There is now a record $1.1 billion worth of UNC maintenance backlogged — deferred until the University has available funds. Specifically, $357 million in HVAC, $82 million in plumbing, $70 million in fire protection and $47 million in elevators and lifts maintenance awaits funding.
Hamilton Hall has two of the most unreliable elevators on campus. Eleanor Bolton, a sophomore studying political science, has been unable to attend some events for her major in Hamilton Hall due to the elevators often being out of service. This is one example of the reality many students, faculty and staff who use wheelchairs or have mobility issues face on campus. "The lack of empathy and humanity with which the problems are being addressed is just completely harmful," Bolton said. "To be told by administrators over and over and over again, 'We're doing our best' when their best is completely illegal and a violation of my human civil rights is just so unbelievable."
Detectable levels of lead have now been discovered in at least one fixture of 125 buildings on UNC’s campus, with 27 having a sample above the Environmental Protection Agency's action threshold of 15 parts per billion.
Bryan Stevenson, public interest lawyer, author of bestselling memoir "Just Mercy" and founder of the the Alabama-based Equal Justice Initiative, will be the keynote speaker at UNC's spring 2023 Commencement on May 14.
On Nov. 18, the University and three Kenan-Flagler Business School professors filed motion to dismiss Angelica Rose Brown’s discrimination lawsuit. Brown's initial lawsuit was filed in August.
Lead has been detected in at least one fixture of 61 buildings on UNC’s campus, as of data released November 15. Avery Residence Hall and the building that houses Campus Health join 18 other buildings in having at least one fixture that tested above the Environmental Protection Agency’s threshold of 15 parts per billion (ppb), requiring water systems to take remedial action.
On Monday, the Supreme Court heard oral arguments regarding a case against UNC-Chapel Hill that could affect the fate of affirmative action — especially relating to considerations of race in college admissions. The lawsuit, filed in 2014 by Students for Fair Admissions, Inc., alleged that the University's admissions processes violated the equal protection clause of the 14th Amendment and Title VI of the Civil Rights Act. The Court is expected to release its decision on the case next year.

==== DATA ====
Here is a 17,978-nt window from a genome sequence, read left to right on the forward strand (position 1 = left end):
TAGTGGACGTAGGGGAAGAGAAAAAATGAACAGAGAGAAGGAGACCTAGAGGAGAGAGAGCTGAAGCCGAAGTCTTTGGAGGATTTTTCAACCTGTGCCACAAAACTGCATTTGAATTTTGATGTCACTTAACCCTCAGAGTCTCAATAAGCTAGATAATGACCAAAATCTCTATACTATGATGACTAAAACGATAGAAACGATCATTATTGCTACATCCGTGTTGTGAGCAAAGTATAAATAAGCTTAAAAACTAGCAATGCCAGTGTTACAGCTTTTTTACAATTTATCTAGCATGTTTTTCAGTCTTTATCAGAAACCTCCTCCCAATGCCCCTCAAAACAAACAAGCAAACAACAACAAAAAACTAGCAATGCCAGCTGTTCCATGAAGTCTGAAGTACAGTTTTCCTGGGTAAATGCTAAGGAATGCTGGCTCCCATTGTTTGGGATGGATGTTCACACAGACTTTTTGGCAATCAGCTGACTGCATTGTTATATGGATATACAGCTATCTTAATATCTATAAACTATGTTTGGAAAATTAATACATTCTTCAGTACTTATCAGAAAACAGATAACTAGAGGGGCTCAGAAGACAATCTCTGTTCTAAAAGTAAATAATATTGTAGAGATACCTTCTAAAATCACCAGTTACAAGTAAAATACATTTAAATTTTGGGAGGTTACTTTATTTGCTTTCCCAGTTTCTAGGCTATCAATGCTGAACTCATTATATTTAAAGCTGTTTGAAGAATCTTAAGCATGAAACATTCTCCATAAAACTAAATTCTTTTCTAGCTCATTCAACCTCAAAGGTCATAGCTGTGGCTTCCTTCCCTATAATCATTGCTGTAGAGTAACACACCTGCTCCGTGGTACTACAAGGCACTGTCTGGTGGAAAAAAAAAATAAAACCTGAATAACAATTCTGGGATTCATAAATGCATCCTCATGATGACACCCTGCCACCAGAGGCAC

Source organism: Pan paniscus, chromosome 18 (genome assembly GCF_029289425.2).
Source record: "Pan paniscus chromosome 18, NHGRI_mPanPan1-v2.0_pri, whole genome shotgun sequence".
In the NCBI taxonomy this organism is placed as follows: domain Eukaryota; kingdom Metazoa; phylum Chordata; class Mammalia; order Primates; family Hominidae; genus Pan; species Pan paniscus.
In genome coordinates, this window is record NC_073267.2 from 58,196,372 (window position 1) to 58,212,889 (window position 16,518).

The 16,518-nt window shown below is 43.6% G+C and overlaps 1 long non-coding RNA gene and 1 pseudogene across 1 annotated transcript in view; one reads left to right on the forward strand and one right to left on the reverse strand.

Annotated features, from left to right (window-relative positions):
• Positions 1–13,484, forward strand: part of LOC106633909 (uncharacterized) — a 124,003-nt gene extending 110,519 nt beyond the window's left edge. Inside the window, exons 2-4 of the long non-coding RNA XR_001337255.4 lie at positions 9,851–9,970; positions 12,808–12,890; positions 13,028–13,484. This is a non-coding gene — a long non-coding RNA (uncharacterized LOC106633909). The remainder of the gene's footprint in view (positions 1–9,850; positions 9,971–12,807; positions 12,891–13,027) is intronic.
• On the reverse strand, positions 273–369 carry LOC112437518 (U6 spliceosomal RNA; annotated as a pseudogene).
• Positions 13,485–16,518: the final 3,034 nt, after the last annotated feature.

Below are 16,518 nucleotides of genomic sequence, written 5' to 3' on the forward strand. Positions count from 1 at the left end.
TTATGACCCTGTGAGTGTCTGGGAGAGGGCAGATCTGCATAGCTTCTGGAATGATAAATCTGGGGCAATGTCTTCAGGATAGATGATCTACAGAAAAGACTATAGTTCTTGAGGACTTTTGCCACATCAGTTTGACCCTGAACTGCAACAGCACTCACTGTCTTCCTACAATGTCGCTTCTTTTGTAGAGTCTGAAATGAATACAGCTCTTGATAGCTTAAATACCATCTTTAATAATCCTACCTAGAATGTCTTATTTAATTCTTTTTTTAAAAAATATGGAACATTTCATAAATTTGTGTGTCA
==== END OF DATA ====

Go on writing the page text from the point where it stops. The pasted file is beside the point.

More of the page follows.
Spencer Residence Hall, Carrington Hall and Wilson Library have all had multiple fixtures with lead levels above the Environmental Protection Agency’s threshold of 15 parts per billion which requires water systems to take remedial action. George Battle, vice chancellor for institutional integrity and risk management, said that testing has been completed in over 30 buildings. Over 20 more are scheduled to be tested for lead this week. “We're taking a really aggressive approach in terms of just making sure out of an abundance of caution, we want to reassure our campus community that their health and safety is paramount for us,” Battle said.
Lead has been detected in 57 of 84 in-room sinks in Spencer Residence Hall, according to a notification sent to residents Tuesday obtained by The Daily Tar Heel. The results ranged from 1.1 parts per billion to 34.6 ppb. Only three of the sinks had lead levels above the Environmental Protection Agency's threshold of 15 ppb requiring water systems to take action.